Darkness, that is all I could say, not sure if it was raining, snowing, or what, but it was getting a tad bit colder running around. I was starting to get a little tired at this point, I even drank my double espresso Starbucks can drink before I left for my loop. That did not deter me from yawning and thoughts of a warm bed right now would be just sooo wonderful. The trail was starting to get more slippery and the thought of falling off the single track into a big ditch was not to appealing, but possible. So I tried to stay alert and be more cautious on the dangerous sections of the course. At this point I screamed, talked, and played mind games to stay focused and stay awake. I actually started to see things, tree logs started to look like creatures of the night. Also for the 1st time I had doubts and questioned what I was doing. It was a slow loop but with a cup of warm noodle soup I got through it nonetheless.
Loop/Lap 7 4:12:44.91 25:16/M 70.000
By far this was the most challenging loop, after falling allot during my last loop, I decided to regroup and try to "power" walk this loop and see how much time it would take me. I was starting to get even more tired. I stopped once or twice and just stood there and closed my eyes for about 20 seconds to get a little rest. It was pretty quite out there, I hardly saw any runners and one time heard male voices, but nobody seemed to be there. That put the heebeejeeves in me, so I quickened my pace and kept looking back every couple of seconds. More cups of noodle soup, pieces of Pb&J, and soft sounds from my Ipod were the only thing that kept me going and finally finishing the 7 Th loop.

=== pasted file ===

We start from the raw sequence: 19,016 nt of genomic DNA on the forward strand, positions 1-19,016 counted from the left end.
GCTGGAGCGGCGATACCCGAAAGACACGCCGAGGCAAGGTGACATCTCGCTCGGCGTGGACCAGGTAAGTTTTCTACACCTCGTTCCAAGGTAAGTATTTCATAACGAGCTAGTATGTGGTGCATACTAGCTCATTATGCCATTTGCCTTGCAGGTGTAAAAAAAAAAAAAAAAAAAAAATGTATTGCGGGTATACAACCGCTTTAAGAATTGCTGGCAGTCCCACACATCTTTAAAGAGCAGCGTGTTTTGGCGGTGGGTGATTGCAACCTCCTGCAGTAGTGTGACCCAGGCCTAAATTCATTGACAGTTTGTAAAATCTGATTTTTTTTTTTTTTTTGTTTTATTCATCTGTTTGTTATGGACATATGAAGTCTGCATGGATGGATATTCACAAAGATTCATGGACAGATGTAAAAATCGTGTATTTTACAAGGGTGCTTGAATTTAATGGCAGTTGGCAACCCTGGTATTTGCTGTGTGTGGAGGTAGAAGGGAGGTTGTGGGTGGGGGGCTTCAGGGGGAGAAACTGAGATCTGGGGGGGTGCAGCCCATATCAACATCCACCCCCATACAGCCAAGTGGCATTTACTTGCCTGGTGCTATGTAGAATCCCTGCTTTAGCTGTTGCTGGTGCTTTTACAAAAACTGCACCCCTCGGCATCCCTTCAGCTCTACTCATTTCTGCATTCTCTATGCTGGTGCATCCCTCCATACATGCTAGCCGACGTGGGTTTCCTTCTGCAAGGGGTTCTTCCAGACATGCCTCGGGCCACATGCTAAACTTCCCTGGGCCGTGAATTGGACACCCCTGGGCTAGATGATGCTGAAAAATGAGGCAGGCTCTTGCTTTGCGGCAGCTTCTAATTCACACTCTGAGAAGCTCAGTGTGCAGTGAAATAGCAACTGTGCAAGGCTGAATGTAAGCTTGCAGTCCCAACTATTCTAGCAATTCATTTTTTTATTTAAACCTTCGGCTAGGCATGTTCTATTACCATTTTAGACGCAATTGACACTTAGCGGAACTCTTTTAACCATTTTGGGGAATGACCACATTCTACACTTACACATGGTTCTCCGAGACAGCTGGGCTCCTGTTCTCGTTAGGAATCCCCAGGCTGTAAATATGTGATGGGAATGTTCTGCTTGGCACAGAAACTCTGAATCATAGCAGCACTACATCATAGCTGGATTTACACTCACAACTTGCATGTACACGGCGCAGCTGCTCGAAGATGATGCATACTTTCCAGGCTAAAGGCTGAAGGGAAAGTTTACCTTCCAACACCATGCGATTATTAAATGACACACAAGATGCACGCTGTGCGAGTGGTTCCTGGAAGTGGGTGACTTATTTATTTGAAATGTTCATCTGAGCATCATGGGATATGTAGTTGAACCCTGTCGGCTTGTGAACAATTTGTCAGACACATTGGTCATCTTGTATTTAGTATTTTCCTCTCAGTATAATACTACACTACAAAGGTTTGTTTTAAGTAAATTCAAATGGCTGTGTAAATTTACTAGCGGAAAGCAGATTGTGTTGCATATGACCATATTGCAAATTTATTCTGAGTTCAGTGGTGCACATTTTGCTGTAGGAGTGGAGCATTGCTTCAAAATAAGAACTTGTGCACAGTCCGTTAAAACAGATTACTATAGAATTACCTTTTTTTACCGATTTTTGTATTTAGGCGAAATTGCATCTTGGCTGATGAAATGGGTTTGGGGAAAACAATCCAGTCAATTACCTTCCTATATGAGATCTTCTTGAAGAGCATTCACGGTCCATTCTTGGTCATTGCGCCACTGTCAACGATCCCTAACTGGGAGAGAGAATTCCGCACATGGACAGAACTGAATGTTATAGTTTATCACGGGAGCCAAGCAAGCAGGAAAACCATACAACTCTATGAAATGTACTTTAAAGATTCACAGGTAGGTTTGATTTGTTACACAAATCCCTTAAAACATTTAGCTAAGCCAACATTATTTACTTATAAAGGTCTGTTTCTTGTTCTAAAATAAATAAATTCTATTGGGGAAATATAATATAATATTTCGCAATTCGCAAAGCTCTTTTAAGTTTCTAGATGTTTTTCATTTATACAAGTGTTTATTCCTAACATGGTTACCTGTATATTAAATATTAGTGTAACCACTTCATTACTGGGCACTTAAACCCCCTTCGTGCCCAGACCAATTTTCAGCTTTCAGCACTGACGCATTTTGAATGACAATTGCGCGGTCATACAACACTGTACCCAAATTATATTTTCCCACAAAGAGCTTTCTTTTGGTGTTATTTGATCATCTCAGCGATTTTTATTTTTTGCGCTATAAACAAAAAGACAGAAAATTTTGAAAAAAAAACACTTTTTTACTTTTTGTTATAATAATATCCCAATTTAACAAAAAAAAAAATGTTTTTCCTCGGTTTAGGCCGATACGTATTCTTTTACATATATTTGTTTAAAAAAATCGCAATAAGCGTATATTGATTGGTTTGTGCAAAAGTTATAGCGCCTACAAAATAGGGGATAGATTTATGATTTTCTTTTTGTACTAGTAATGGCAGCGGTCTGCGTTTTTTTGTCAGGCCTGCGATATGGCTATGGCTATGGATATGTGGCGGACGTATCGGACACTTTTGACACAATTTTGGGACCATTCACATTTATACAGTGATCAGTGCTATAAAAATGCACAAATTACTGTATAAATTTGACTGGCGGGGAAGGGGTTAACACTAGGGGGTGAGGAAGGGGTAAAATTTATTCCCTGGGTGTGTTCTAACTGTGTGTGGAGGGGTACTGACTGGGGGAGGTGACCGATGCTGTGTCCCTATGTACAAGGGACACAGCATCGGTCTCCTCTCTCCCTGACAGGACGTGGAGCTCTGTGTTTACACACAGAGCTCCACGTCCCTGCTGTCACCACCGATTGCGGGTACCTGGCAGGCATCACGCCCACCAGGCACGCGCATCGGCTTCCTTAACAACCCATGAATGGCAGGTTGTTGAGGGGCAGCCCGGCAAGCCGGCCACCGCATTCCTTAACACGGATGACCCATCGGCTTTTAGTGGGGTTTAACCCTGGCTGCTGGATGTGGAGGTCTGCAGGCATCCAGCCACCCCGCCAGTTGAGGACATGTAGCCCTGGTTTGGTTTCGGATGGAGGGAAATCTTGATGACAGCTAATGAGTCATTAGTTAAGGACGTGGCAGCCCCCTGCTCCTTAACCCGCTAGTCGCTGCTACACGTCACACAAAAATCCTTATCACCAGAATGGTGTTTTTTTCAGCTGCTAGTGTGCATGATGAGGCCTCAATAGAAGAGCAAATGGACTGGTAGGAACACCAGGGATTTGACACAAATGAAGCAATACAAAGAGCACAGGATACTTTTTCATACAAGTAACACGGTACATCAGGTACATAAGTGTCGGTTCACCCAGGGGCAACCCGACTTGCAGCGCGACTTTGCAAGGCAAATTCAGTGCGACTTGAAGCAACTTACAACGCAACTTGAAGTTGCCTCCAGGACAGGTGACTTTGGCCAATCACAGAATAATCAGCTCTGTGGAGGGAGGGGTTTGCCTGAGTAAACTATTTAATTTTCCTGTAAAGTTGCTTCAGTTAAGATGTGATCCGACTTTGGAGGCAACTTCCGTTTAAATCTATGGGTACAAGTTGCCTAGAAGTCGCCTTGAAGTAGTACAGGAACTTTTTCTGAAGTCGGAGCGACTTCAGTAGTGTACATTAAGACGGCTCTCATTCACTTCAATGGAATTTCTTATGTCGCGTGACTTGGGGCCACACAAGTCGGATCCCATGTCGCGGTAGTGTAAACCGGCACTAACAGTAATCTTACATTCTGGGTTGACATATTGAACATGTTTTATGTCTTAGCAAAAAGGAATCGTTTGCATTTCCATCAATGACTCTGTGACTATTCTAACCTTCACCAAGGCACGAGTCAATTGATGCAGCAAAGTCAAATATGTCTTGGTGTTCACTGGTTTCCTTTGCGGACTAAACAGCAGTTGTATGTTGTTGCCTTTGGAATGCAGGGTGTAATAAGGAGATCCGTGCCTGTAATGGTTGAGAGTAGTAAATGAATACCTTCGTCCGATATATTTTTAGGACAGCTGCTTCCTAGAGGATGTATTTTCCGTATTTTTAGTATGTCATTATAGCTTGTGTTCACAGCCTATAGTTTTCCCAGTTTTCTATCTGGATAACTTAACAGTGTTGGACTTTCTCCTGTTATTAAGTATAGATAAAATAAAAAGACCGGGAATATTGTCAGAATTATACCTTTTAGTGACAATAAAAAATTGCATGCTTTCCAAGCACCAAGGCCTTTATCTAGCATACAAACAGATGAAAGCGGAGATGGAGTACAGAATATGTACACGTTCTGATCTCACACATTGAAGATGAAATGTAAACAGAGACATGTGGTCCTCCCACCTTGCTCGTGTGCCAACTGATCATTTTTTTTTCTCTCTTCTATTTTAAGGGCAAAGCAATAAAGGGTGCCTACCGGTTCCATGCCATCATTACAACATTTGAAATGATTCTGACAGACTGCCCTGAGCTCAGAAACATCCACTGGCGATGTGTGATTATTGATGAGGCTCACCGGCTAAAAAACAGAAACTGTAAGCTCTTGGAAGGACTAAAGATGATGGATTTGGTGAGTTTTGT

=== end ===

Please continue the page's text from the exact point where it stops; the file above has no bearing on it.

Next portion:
Loop /Lap 8 3:54:11.22 23:25/M 80.000
In the beginning of this lap I realized I had lost alot of the buffer of time I had during the day to reach my time goal. So after more Ensure, hot coffee, and my last can of canned Starbucks double espresso I headed off into the night again. I know I needed to go faster in order to reach 80 miles by the time sunrise came about. I was still pretty tired and getting more cold. So I decided to try to use my run strategy I had during the start of this crazy event. So I started to run, run in the darkness like a zombie. It actually was a great thing, it gave me my second wind and woke me up, warmed my chilled bones, as I waited for my defining moment. "SUNRISE," I knew if I can see Sunday's sunrise I would finish this event. The sunrise came slowly but I was still going and that was the most important part. Eventhough I was still about 30 minutes behind my schedule, I only had 20 miles to go. THANK GOD...
Loop/Lap 9 3:20:56.06 20:06/M 90.000